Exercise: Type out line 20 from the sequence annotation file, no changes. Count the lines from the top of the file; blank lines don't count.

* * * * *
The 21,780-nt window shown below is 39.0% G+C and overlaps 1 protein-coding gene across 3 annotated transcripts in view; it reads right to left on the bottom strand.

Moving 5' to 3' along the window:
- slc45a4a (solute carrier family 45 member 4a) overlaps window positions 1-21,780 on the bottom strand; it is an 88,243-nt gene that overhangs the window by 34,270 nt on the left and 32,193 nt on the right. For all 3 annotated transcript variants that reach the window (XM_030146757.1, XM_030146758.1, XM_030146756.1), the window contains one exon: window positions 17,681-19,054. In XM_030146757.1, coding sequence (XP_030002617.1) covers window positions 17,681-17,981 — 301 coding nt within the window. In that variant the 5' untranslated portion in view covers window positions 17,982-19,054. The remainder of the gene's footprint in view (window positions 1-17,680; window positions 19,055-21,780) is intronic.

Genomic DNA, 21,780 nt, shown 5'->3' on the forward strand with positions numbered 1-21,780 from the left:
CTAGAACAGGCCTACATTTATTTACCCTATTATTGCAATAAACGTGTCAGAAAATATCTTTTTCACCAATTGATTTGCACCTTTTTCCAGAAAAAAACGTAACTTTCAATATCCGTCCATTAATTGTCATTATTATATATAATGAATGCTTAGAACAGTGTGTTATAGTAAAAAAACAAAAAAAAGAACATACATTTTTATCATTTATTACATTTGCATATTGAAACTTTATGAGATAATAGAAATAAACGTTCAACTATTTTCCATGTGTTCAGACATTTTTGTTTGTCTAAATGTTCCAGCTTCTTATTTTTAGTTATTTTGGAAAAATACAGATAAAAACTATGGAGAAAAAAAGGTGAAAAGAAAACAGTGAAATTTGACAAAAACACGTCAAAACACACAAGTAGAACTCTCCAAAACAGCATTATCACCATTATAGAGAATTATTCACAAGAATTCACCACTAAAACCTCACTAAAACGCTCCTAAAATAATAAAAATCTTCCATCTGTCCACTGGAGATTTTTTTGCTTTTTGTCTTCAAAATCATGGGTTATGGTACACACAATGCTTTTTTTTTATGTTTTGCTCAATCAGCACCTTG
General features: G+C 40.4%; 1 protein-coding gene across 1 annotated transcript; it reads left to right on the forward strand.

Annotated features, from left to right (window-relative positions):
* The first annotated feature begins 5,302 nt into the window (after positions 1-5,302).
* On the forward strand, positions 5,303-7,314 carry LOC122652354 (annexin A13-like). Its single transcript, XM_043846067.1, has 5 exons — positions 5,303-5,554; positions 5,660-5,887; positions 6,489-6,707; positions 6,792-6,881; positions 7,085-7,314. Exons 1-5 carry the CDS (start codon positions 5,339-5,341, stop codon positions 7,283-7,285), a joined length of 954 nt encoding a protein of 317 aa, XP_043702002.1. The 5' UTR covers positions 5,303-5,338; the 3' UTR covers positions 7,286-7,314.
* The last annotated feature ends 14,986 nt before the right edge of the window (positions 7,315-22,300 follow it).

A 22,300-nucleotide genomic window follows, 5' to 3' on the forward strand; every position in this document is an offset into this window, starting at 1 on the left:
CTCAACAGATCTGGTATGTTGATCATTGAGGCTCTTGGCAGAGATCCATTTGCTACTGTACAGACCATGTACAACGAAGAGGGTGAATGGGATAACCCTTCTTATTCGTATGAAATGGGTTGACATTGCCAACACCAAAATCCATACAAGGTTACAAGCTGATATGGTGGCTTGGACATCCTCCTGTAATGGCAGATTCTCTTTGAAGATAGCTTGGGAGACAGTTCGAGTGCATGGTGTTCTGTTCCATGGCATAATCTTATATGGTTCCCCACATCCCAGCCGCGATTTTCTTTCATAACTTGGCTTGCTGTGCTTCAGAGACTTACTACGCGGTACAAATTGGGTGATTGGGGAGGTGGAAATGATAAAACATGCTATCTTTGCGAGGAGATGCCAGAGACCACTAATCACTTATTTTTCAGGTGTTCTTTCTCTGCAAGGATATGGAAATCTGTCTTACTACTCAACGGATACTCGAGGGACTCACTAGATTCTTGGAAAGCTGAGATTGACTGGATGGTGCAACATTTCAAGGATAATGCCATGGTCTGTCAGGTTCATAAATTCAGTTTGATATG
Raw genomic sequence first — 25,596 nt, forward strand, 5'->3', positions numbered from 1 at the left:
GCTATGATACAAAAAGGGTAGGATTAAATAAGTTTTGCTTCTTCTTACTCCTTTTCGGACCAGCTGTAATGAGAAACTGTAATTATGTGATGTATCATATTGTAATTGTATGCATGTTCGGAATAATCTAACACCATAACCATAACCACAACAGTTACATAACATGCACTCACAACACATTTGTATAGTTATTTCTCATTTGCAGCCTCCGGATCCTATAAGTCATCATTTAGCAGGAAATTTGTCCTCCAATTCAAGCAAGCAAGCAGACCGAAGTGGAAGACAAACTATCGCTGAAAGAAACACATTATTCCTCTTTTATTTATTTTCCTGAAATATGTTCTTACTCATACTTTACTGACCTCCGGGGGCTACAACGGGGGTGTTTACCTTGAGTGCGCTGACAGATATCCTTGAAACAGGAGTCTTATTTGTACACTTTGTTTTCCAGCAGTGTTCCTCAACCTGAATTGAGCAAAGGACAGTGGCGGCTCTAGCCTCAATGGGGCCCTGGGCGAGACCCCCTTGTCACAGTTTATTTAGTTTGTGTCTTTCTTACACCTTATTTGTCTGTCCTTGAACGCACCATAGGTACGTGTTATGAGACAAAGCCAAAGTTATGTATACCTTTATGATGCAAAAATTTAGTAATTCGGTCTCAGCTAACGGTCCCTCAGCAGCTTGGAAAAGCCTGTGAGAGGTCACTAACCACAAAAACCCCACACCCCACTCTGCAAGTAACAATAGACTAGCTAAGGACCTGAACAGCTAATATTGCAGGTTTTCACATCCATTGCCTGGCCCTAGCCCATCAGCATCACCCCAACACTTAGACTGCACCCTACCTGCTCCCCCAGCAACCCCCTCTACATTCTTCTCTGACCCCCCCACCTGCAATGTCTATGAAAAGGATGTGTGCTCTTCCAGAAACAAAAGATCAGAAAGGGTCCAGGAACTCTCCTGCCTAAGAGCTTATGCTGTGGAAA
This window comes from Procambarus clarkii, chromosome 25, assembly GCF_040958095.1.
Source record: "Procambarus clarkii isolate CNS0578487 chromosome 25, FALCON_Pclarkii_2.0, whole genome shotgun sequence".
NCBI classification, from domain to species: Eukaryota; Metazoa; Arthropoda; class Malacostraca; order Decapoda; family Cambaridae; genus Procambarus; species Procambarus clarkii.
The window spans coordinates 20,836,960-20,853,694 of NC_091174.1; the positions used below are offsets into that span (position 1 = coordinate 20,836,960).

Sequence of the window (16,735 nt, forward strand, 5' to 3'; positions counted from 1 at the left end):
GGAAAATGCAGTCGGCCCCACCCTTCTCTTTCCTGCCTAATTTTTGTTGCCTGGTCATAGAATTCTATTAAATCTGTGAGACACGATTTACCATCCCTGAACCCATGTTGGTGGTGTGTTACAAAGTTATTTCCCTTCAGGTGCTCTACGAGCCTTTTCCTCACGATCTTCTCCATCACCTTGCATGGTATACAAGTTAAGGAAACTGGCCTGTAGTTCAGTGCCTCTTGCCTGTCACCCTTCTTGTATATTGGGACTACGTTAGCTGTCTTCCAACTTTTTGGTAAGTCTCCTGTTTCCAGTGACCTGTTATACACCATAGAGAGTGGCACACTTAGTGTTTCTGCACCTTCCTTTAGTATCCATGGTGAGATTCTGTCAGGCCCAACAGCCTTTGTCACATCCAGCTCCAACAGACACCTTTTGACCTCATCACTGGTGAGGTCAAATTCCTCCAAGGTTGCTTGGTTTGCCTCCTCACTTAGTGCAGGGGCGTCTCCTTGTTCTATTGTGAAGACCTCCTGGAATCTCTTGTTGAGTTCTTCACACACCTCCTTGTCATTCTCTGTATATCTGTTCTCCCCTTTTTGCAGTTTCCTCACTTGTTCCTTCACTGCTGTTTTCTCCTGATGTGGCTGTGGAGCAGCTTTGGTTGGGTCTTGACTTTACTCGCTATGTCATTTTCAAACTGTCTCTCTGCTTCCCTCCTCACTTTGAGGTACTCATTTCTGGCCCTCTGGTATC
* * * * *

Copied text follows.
GGAAAATGCAGTCGGCCCCACCCTTCTCTTTCCTGCCTAATTTTTGTTGCCTGGTCATAGAATTCTATTAAATCTGTGAGACACGATTTACCATCCCTGAACCCATGTTGGTGGTGTGTTACAAAGTTATTTCCCTTCAGGTGCTCTACGAGCCTTTTCCTCACGATCTTCTCCATCACCTTGCATGGTATACAAGTTAAGGAAACTGGCCTGTAGTTCAGTGCCTCTTGCCTGTCACCCTTCTTGTATATTGGGACTACGTTAGCTGTCTTCCAACTTTTTGGTAAGTCTCCTGTTTCCAGTGACCTGTTATACACCATAGAGAGTGGCACACTTAGTGTTTCTGCACCTTCCTTTAGTATCCATGGTGAGATTCTGTCAGGCCCAACAGCCTTTGTCACATCCAGCTCCAACAGACACCTTTTGACCTCATCACTGGTGAGGTCAAATTCCTCCAAGGTTGCTTGGTTTGCCTCCTCACTTAGTGCAGGGGCGTCTCCTTGTTCTATTGTGAAGACCTCCTGGAATCTCTTGTTGAGTTCTTCACACACCTCCTTGTCATTCTCTGTATATCTGTTCTCCCCTTTTTGCAGTTTCCTCACTTGTTCCTTCACTGCTGTTTTCTCCTGATGTGGCTGTGGAGCAGCTTTGGTTGGGTCTTGACTTTACTCGCTATGTCATTTTCAAACTGTCTCTCTGCTTCCCTCCTCACTTTGAGGTACTCATTTCTGGCCCTCTGGTATC